Every fan of rustic Italian cuisine should have a few simple recipes on hand that reflect the flavors of the country, and a pesto recipe with basil and pine nuts is a good start. Authentic pesto is not only colorful and healthy, it is also one of the easiest sauces to make and can be used in a variety of dishes.
There are hundreds of variations on the original pesto recipe. Some versions replace the basil with other fresh herbs, others use different types of nuts or omit them altogether and a few add original ingredients to appeal to personal tastes. However, after all the experimentation, many cooks revert back to the original ingredients when they yearn for that conventional pesto taste.
Pesto Recipe with Basil and Pine Nuts
Five basic ingredients and a smattering of salt and pepper are all this recipe requires.
- 2 cups fresh basil leaves, packed
- 1/2 cup freshly grated Parmesan-Reggiano or Romano cheese
- 1/2 cup extra virgin olive oil
- 1/3 cup pine nuts, lightly toasted
- 3 medium sized garlic cloves, minced
- Salt and freshly ground black pepper to taste
- Place the basil leaves and pine nuts in the bowl of a food processor fit with a metal blade and pulse a few times to chop.
- With the machine running, drop the garlic cloves through the food chute and process by pulsing until the ingredients are finely chopped and well mixed.
- Turn on the food processor, and while it is running, slowly pour the olive oil through the chute in a steady stream.
- Occasionally turn off the machine and scrape down the sides with a rubber or nylon spatula to make sure all the ingredients are well incorporated.
- Add the grated cheese all at once and pulse until the sauce is smooth.
- Taste the sauce and add salt and pepper to taste.
Makes about one cup of sauce.
The basic pesto recipe with basil and pine nuts is easy to whip up for cooks who live in areas where fresh basil is readily available year round, pine nuts are a regularly stocked item and chunks of fresh Italian cheese are always for sale in the deli or cheese sections of the supermarket. In regions where only dried basil leaves, processed Parmesan in a can and no pine nuts are available, consider some tasty substitutions. Never use dried basil or processed Parmesan for pesto; the results will be disastrous and inedible.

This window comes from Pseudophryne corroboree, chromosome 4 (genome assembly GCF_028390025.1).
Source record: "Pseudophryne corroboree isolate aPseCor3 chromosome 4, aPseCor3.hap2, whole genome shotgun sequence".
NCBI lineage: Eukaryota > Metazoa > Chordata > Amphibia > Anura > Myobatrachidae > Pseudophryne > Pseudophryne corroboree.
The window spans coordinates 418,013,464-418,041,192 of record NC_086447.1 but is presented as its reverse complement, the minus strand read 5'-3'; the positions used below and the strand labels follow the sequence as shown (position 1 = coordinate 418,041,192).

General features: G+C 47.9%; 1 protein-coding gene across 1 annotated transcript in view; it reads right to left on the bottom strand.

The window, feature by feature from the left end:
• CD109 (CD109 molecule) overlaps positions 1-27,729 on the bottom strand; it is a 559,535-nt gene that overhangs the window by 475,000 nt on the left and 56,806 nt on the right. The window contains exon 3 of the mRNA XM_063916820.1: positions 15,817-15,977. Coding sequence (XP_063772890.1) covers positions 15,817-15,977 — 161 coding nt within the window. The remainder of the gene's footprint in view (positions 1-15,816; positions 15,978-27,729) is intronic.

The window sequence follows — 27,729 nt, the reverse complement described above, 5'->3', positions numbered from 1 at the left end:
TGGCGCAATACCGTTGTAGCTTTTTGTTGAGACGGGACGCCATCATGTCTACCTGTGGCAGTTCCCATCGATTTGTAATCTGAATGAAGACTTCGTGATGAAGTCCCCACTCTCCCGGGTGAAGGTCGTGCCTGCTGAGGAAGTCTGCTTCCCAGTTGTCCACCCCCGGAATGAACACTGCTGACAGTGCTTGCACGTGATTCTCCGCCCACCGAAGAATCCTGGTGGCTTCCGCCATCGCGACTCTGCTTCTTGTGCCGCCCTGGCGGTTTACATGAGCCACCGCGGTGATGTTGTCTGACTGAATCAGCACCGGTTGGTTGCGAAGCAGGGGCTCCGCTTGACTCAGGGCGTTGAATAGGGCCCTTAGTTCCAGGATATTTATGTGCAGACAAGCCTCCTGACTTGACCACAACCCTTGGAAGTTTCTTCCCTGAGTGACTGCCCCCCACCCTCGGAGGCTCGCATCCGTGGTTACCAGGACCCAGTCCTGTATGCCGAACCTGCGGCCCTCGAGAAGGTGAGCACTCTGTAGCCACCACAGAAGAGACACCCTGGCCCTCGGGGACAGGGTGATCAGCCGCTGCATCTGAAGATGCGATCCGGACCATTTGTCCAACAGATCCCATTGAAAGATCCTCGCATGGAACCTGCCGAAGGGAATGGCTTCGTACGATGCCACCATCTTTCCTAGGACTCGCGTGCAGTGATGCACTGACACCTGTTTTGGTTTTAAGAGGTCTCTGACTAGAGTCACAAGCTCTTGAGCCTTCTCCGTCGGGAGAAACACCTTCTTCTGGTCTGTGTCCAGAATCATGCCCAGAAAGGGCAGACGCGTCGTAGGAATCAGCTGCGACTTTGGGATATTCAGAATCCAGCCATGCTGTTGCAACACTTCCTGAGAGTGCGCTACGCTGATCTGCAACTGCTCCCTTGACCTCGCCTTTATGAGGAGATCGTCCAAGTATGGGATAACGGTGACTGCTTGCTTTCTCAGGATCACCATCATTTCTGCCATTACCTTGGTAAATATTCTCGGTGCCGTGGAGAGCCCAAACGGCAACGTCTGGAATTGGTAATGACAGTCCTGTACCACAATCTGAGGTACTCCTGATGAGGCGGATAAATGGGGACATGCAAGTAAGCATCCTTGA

Fresh parsley, especially flat leaf Italian parsley, can be substituted for the basil, as can fresh cilantro or mint. Mixing and matching these fresh herbs produces an excellent pesto with a medley of interesting flavors.
If fresh chunks of Parmesan-Reggiano or Romano cheese are not available, look for cartons of these varieties pre-grated or pre-shredded in the deli case. Other aged Italian cheeses like Asiago are also good substitutes. Avoid softer cheeses as they will not blend well with the other components of the recipe.
Extra virgin olive oil is preferred for its extremely delicate taste. Any mild oil like canola can be substitute but avoid oils with distinct flavors like corn oil or regular olive oil.
Walnuts, especially when lightly toasted, taste quite similar to pine nuts. Other relatively soft nuts like hazelnuts or pecans are acceptable pesto ingredients, although the latter will add more flavor than other varieties.
Absolutely nothing can replace fresh garlic in a traditional pesto recipe. Chopped garlic in a jar lacks the necessary bite required for good pesto and garlic powder is not even a consideration.
Pesto is not only a snap to make, it also pairs well with many foods. Aside from dressing pasta, this pesto recipe with basil and pine nuts mixed with chunks of cooked red potatoes is a nice twist on conventional potato salad. It also jazzes up baked potatoes, makes a good topping for bruschetta or toast rounds and brightens up simple risotto. Experiment with pesto in various savory dishes and discover the often forgotten joy of simple sauces.